Lifestyle factors continue to be the primary motivation for vacation-home buyers, with the desire for rental income driving investment purchases. Vacation homes were more likely to be located in a rural area, while investment homes were more likely to be in a suburban location.

“Vacation-home buyers want the property for their own personal use, with 84 percent saying the primary reason for buying was to use for vacations or as a family retreat,” Yun says. “Rental income generation was the primary motive for investment buyers. At the same time, nearly half indicated they sought to diversify their investments or saw a good investment opportunity.”

Thirty-four percent of vacation-home buyers said they plan to use the property as a primary residence in the future, as did 10 percent of investment buyers.

Twenty-one percent of investment buyers and 14 percent of vacation buyers purchased the property for a family member, friend or relative to use. “Some of these buyers purchase a home for their son or daughter to use while attending school,” Yun says.

Vacation-home buyers plan to keep their property for a median of 13 years while investment buyers plan to hold their property for a median of 10 years.

Thirty-six percent of vacation homes purchased in 2010 were in the South, 27 percent in the West, 19 percent in the Northeast and 15 percent in the Midwest; 3 percent were located outside the U.S.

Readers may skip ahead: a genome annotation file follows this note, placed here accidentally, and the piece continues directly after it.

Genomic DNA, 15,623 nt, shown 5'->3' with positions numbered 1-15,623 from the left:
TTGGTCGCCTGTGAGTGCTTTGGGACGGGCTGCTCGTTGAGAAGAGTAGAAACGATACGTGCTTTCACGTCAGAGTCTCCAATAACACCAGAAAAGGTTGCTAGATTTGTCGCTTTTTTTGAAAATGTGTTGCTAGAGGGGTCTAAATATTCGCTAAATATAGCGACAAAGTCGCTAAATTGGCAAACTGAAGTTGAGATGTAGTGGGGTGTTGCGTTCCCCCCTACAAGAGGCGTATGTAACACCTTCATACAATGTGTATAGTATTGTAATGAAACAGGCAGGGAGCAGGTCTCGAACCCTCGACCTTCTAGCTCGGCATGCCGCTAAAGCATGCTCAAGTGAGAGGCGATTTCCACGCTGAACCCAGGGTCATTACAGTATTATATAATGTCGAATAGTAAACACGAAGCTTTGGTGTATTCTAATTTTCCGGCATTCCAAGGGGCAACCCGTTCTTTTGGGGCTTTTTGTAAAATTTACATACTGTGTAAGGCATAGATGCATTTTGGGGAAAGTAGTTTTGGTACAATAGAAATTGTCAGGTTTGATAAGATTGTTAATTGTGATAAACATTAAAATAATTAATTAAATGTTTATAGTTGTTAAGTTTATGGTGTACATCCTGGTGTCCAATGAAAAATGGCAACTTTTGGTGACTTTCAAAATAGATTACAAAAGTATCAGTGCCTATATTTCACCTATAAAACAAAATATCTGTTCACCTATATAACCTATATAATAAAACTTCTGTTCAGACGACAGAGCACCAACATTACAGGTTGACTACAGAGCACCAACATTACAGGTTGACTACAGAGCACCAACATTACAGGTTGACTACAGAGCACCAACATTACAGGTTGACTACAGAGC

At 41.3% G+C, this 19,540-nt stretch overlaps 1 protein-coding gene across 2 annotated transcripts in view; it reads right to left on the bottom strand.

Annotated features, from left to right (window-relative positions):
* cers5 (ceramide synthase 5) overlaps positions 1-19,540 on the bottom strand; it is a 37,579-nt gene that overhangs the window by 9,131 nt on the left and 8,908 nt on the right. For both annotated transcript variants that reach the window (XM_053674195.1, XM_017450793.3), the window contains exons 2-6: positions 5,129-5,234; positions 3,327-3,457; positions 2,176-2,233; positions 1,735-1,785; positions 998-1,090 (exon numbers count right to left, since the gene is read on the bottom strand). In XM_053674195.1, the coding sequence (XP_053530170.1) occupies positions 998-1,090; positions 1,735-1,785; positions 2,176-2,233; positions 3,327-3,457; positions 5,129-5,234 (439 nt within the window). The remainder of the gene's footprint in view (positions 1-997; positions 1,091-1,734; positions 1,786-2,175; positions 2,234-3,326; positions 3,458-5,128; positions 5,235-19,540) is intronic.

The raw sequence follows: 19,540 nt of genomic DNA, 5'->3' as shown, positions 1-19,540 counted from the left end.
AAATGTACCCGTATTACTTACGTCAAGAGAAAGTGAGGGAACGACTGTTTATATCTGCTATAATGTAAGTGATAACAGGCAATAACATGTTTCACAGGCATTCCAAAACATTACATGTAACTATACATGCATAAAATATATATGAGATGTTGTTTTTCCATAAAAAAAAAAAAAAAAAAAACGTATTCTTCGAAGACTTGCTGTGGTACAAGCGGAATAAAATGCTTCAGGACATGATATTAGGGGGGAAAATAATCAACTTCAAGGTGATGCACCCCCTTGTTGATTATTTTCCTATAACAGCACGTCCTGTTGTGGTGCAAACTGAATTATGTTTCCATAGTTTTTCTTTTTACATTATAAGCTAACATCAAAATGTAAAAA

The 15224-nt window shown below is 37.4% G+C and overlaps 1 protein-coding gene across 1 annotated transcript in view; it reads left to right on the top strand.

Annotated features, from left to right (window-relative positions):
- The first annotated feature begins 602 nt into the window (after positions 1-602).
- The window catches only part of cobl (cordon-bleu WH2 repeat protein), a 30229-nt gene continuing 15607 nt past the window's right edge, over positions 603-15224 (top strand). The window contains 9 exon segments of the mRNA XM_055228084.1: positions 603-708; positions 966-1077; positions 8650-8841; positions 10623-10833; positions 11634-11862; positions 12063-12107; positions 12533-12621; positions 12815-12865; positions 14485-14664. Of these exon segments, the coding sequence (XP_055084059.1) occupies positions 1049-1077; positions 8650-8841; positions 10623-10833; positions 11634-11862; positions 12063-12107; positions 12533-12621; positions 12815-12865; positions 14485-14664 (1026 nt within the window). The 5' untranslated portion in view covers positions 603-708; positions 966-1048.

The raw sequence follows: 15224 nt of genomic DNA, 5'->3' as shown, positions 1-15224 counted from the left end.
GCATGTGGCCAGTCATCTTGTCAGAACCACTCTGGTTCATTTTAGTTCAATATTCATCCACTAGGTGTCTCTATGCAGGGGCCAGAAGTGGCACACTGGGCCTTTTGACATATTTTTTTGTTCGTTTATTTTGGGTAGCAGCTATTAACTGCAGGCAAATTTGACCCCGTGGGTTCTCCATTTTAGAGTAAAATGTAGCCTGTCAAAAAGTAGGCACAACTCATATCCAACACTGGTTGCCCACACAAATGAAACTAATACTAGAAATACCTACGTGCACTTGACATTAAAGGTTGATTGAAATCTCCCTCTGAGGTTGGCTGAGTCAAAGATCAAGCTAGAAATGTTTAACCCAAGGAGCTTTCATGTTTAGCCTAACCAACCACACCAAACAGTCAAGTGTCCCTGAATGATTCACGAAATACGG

The distribution of investment properties differed from vacation homes: 32 percent were in the South, 24 percent in the West, 21 percent in the Northeast and 20 percent in the Midwest; 3 percent were purchased outside the U.S.

NAR’s analysis of U.S. Census Bureau data shows there are 7.9 million vacation homes and 41.6 million investment units in the U.S., compared with 74.8 million owner-occupied homes.

NAR’s 2011 Investment and Vacation Home Buyers Survey, conducted in March 2011, includes answers from 1,895 usable responses about home purchases during 2010. The survey controlled for age and income, based on information from the larger 2010 NAR Profile of Home Buyers and Sellers, to limit any biases in the characteristics of respondents.

NAR sells the report for $19.95 to NAR members and $149.95 for non-members.
The 2011 Investment and Vacation Home Buyers Survey can be ordered by calling (800) 874-6500, or online at